Reverence for the Mountain King
Editor’s Note: The opinions expressed in this blog post are solely those of the author.
Before I start this article, I have a confession to make ... I am incredibly biased. Patagonia is, and always will be one of my favorite places on Earth. A vast, pristine wilderness at the end of the world, and in my opinion one of the true final frontiers of our planet. When I got the call from Kingdoms of the Sky producer Matthew Wright, asking if I would go back with cinematographer John Shier to attempt to film the pumas of Parque Nacional Torres del Paine for the series, I have to admit I didn’t hesitate for a second.
Once, these remarkable cats were the most widely distributed land mammals in the Western Hemisphere, but after centuries of persecution due to conflict with man, they have been reduced to a fraction of their native range. Today though, this remarkable refuge at the end of the world is one of the last true strongholds of this Mountain King.
That being said, I knew that just catching glimpses of these “Kings of the Andes” was going to be a challenge. Pumas are notoriously hard to film and photograph in the wild – primarily nocturnal, notoriously elusive and skittish with people. It would be a massive challenge to capture the true nature of this apex predator, one that has earned them another name, the “Mountain Lion.”
The other issue was the terrain. Each day we would be able to drive into the park in an all-wheel-drive vehicle, but from there on out we would be on our own, tracking the pumas on foot. Even just finding the pumas was going to require a mammoth effort from an incredibly experienced team.
"We felt like the flukiest film crew on the planet. No-one ever gets that lucky early on in a shoot!"
Together with the unprecedented access and permission granted to us by the Chilean National Parks service (CONAF) we were also lucky enough to be working with the some of the most experienced field experts who knew the park like the back of their hand including Christian Munoz Donoso, Cristian Asun and all of the park rangers.
Before even leaving the UK we knew that we wanted to follow the story of a mother raising her cubs in this temperamental mountain world but we had no idea if we would even be able to find them, let alone film her and her cubs. However, nothing could prepare us for what would happen over the next month.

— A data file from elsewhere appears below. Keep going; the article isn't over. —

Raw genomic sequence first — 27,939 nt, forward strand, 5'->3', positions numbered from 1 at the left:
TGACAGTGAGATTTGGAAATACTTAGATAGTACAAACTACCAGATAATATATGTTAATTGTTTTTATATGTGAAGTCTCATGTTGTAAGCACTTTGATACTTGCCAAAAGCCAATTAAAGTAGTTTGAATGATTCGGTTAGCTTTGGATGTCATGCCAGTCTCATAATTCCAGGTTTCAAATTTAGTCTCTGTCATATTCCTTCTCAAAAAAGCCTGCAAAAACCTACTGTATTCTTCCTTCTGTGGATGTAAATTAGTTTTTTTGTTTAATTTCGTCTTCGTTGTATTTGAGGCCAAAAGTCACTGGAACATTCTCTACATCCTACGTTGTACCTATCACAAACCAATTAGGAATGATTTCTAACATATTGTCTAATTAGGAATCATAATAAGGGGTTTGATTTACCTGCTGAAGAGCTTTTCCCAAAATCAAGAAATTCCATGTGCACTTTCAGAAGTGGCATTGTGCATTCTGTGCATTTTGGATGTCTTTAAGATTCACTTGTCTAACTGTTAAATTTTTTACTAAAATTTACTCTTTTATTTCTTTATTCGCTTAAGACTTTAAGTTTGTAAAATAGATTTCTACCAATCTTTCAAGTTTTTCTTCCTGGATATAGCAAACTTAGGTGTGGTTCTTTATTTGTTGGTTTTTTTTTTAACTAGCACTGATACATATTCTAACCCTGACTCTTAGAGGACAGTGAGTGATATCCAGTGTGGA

When we got a call over the VHF radio that the mother and her cubs had been spotted, we felt like the flukiest film crew on the planet. No-one ever gets that lucky early on in a shoot!
After hiking to her location, the mother cautiously watched us setting up our equipment over 150 feet away as her three cubs played in the grass nearby, completely oblivious.
When filming with apex predators, something we always want to do is let them know we are here, so that we don’t take them by surprise, but also want to be almost completely invisible, as we want to film natural behavior – it is such a fine balance, and something we pride ourselves in.
"People that live here say that you can experience four seasons in a day."
As soon as she realized that we posed no threat whatsoever, she lay back down and John and I knew we had achieved it.
As the weeks went on, we spent many more days with her, filming her raising her cubs in this fickle mountain realm where the weather can turn on you in an instant. People that live here say that you can experience four seasons in a day, and after spending many months filming down here, I can definitely vouch for that! It really does give you a profound sense of respect for the lives the pumas lead and the challenges these pumas face raising their young at the end of the world.
I know I shouldn’t say this, but spending so much time filming with her it is hard not to get attached. Each day we wondered if we would find her and one of the cubs would just be gone.
Towards the end of the shoot, we knew we had a special relationship with the mother, each day as soon as she spotted us and noticed that it was just us she would completely relax, tending to her cubs as though we weren’t there - just part of the landscape but then, in one of the final days she did something truly remarkable.
By this point she felt comfortable enough to be just a few yards away from us with her cubs, and suddenly her behaviour changed. She spotted a guanaco in the distance, and suddenly went into a stalking posture. She glanced at us and then back to the guanaco and began to stalk, leaving her precious cubs alone with us for almost an hour.
It was a moment of complete trust between wild animal and human being, and something I have never experienced before – one where the trust extends so far as to leave your precious young in the care of a completely different species… It was an absolute privilege to have experienced.
It was an honor to spend a month not only with the remarkable pumas of Torres del Paine, but also with the remarkable people trying to protect this last stronghold of the Mountain King.
If you are one day lucky enough to spend time in this special place as I was, please help to protect it by following the park management’s rules at all times and together we can ensure that the “Mountain Kings” of Torres del Paine are protected for many generations to come.
— Anthony Pyper, Director
The Biggest Cat in the Andes A mother puma hunts in order to feed her three hungry cubs.